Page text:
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To help make for healthier supermarket trips, we’ve filled you in on dos and don’ts for breads, cereals, dairy, bakery goods and frozen foods. Now we’re exploring the best choices when you roll your cart up to the deli counter.
Cold Cuts & Cheeses
There is such a wide variety of choices when it comes to deli meats, and they definitely come in handy for simple lunchtime sandwiches or a no-cook option on a hot weeknight. The most important thing is choosing the ones that are lowest in fat and sodium. Lean meats — turkey, chicken breast and lean cuts of ham or roast beef — are low in fat and a great source of healthy protein. Steer clear of higher-fat options like bologna, liverwurst and salami. Two-ounces of roasted turkey breast has 60 calories, 1 gram of fat and 11 grams of protein; the same amount of bologna has 150 calories, 13 grams of fat and 7 grams of protein.
Cold cuts are famously high in sodium. Ask the counter attendant about any low-sodium versions (especially if you need to watch your salt intake). Sodium content varies brand to brand, but reduced-sodium varieties often are about 50% lower than the regular ones. Either way, look for meats with no more than 300 to 400 milligrams of sodium per serving.
For sliced cheese, low-fat varieties are also your best option to keep fat, calories and cholesterol down — Jarlsberg Lite and Alpine Lace Swiss are some good ones you might ask for.
Of course, knowing how much of what is in each each block of meat or cheese can be tough. You can’t always read the food labels through the glass case. Instead, come prepared by visiting the websites of companies like Boar’s Head and Applegate Farms to get the info before your market trip.
Ready-made foods also fill the chilled cases, and you really should proceed with caution when browsing these. The chicken, egg, tuna and macaroni salads may look tempting, but many of these foods are brimming with mayonnaise and saturated fat. A 1/4-pound container of traditional macaroni salad has almost 500 calories and more than 20 grams of fat! Better choices would be salads with vinaigrette dressings and whole grains like brown rice salads or bulgur wheat. Still, you should keep portions to 1/2 cup or so to be on the safe side. While not full of mayo, they’re often drenched with oil instead.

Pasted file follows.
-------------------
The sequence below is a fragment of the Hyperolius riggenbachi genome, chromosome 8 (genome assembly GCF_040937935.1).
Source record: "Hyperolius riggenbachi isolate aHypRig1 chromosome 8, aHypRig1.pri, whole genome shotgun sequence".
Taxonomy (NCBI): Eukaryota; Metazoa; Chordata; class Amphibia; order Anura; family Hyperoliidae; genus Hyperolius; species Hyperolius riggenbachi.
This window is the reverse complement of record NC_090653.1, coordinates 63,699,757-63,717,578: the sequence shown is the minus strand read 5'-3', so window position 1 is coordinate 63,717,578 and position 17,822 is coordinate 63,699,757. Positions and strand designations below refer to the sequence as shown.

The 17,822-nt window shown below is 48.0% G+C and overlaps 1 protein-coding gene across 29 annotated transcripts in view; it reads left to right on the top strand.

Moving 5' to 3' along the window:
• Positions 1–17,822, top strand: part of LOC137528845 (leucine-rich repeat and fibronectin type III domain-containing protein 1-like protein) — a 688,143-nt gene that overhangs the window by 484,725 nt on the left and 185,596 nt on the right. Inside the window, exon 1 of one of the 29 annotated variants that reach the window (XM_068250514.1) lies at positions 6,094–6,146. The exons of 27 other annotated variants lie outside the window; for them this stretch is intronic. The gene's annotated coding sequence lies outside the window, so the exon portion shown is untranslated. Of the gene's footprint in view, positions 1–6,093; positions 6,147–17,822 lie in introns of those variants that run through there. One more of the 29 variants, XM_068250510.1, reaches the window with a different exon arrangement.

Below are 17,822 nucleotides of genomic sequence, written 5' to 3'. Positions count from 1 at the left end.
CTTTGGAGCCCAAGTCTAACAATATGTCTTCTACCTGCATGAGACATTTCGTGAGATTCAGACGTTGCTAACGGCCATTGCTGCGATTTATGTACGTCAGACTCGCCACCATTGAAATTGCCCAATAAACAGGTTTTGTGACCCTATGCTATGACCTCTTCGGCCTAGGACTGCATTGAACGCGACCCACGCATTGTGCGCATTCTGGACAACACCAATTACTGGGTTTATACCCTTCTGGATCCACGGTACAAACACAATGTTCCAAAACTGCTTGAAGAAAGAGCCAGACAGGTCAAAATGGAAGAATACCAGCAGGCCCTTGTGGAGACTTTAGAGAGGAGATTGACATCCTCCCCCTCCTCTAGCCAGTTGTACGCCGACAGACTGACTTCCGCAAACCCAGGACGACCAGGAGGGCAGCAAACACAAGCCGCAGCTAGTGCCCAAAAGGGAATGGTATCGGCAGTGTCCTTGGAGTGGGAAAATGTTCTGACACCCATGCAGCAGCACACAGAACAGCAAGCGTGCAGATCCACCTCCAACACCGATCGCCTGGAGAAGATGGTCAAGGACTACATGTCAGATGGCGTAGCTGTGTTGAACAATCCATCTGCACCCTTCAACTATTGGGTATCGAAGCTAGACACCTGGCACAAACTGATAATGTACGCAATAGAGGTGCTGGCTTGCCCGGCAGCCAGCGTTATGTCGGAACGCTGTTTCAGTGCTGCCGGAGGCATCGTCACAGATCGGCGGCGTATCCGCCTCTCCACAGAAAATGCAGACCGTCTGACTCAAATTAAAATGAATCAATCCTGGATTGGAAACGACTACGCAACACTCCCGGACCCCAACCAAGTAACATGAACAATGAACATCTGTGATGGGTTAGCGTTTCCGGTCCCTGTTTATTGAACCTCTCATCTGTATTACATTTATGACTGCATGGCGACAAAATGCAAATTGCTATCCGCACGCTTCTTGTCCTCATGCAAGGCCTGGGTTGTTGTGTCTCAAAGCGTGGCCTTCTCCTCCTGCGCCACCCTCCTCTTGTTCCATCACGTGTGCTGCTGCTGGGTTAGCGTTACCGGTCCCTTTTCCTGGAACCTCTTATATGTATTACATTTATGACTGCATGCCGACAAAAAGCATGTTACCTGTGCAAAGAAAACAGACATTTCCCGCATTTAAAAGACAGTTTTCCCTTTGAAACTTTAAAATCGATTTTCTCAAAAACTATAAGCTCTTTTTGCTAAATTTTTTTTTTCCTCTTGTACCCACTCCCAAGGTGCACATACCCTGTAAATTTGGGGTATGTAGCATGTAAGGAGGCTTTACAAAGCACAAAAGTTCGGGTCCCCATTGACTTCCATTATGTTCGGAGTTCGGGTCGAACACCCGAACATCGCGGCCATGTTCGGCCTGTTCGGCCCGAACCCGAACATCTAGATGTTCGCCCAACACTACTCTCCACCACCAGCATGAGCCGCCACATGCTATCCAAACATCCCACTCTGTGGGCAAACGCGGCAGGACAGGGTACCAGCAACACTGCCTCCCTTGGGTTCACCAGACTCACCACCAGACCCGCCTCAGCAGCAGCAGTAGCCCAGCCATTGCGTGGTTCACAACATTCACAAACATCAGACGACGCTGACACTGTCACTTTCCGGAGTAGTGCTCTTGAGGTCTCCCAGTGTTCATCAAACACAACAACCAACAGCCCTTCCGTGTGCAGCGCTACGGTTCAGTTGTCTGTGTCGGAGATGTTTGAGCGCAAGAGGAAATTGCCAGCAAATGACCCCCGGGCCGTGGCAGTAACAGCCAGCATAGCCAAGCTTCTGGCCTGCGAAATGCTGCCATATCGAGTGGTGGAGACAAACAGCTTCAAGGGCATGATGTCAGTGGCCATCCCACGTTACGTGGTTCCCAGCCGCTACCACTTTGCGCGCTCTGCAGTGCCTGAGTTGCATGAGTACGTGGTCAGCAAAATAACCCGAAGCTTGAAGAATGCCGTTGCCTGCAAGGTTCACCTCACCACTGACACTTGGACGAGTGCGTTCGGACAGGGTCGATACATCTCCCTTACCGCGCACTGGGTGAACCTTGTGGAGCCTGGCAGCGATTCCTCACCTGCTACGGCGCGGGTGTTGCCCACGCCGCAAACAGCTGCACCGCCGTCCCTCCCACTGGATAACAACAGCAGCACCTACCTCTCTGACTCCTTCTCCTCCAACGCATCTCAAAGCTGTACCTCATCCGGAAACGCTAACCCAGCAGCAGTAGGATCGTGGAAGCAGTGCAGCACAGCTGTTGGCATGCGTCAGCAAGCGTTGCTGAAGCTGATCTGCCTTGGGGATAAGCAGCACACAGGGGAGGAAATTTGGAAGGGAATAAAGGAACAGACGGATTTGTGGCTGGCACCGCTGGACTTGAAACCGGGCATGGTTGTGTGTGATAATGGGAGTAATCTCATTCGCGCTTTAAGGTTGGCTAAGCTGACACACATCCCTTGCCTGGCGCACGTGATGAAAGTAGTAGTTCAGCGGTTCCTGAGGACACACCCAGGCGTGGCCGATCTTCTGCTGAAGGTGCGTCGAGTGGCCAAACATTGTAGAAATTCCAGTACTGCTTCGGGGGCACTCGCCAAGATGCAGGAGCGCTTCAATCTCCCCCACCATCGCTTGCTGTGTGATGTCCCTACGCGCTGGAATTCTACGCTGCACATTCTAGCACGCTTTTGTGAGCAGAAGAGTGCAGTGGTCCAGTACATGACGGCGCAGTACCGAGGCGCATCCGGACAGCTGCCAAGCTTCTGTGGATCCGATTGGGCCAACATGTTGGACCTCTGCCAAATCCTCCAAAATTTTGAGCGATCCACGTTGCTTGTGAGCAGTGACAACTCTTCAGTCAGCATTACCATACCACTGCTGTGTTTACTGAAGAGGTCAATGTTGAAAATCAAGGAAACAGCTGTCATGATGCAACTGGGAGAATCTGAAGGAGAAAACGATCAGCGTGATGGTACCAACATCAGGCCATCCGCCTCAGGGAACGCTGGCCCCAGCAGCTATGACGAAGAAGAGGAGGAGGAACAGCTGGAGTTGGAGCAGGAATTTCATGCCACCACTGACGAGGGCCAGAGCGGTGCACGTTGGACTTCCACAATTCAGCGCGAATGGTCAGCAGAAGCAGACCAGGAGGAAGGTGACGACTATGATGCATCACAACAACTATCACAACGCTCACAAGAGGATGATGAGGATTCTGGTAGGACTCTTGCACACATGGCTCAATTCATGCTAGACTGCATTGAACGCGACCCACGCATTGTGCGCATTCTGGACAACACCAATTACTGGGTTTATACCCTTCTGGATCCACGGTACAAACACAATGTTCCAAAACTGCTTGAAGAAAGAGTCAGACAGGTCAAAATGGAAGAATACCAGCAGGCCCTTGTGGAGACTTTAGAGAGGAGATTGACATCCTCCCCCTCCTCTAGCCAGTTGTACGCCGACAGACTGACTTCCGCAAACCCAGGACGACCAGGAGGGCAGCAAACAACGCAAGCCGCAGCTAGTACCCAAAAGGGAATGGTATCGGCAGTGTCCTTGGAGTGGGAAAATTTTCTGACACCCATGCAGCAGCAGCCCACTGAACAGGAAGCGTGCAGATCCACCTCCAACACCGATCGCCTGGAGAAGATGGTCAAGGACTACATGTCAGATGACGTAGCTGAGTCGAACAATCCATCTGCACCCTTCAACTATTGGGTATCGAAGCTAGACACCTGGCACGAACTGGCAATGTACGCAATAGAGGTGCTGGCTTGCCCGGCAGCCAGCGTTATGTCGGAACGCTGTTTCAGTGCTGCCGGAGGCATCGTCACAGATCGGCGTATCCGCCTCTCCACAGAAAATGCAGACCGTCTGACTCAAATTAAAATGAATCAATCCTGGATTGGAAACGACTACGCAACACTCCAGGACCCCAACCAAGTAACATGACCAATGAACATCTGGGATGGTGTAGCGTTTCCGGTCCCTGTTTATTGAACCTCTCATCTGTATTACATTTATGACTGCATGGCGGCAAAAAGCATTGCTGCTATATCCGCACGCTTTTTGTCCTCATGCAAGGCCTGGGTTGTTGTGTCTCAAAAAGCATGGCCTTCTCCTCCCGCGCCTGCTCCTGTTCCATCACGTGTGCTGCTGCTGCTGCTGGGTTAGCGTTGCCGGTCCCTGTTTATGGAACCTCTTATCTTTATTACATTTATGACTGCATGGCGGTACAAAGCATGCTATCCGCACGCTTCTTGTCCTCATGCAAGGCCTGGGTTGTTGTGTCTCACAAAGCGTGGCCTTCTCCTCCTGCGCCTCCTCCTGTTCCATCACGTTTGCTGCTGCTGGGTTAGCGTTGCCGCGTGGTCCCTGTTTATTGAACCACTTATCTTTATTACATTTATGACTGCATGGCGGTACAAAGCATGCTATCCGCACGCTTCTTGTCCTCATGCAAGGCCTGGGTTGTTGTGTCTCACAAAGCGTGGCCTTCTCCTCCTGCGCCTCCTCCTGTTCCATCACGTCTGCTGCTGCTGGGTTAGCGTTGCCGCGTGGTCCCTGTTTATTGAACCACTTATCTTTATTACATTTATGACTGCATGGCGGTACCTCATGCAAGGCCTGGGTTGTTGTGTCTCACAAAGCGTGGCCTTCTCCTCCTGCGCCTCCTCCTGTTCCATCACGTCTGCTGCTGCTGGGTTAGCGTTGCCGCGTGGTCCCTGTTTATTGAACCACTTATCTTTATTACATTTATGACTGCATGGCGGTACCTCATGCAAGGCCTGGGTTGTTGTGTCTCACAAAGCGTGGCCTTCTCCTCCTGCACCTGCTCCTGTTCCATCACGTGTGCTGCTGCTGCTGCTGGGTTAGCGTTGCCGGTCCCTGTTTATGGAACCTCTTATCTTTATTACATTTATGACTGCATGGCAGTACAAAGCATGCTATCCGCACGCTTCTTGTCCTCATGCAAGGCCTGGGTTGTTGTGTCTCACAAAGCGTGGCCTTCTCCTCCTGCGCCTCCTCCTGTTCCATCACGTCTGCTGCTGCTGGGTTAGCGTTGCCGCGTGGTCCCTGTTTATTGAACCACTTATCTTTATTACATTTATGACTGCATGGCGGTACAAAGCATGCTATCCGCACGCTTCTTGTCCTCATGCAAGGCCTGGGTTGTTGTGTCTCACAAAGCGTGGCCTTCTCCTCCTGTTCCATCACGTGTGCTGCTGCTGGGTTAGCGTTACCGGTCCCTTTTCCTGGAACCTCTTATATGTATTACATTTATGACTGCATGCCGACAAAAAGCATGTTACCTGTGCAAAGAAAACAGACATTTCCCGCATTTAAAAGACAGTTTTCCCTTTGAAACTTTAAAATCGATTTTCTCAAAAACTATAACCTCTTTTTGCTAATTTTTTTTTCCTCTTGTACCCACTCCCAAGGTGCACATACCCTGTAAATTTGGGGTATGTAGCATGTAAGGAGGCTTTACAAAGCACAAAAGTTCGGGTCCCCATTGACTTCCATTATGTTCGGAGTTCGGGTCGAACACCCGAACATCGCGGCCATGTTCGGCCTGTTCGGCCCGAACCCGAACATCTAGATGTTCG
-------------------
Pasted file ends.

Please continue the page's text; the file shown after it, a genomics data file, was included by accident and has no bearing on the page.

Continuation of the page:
Making it more tricky, prepared foods usually don’t have a food labels either. You can get a general idea of the nutrition info by checking out some online grocery stores; they often provide nutrition information for all their prepared products. It may not be exactly the same as your local store, but it will at least give you a ballpark idea.
Olives, Pickles and Antipasti
Some deli counter sections may also offer an olive bar with marinated vegetables, fresh mozzarella cheeses, pickles and, yes, olives. Many of these foods (especially the olives and pickles) are packed in salty brine, so make sure to drain them well and use small portions to complement a less-salty meal.
- READ MORE:
- Aisle by Aisle: Cereals
- Aisle by Aisle: Frozen Foods
- Aisle by Aisle: Whole-Grain Breads
- Aisle by Aisle: The Dairy Case
- Food Additive to Watch: Sodium Nitrites/Nitrates
[Photo courtesy of Jackson_chu / Flickr]
TELL US: What do you always pick up at the deli counter?
With all the snow falling throughout the country, it’s an exciting time to hit the slopes. And if you like to spend all day outdoors whooshing down the mountain, you’ll need to stay fueled. Ski lodge offerings have come a long way over the years and you can find some healthy options– for a pretty penny. Instead, pack a few healthy snacks in your multi-pocketed ski jacket and munch away on the chair lift or gondola.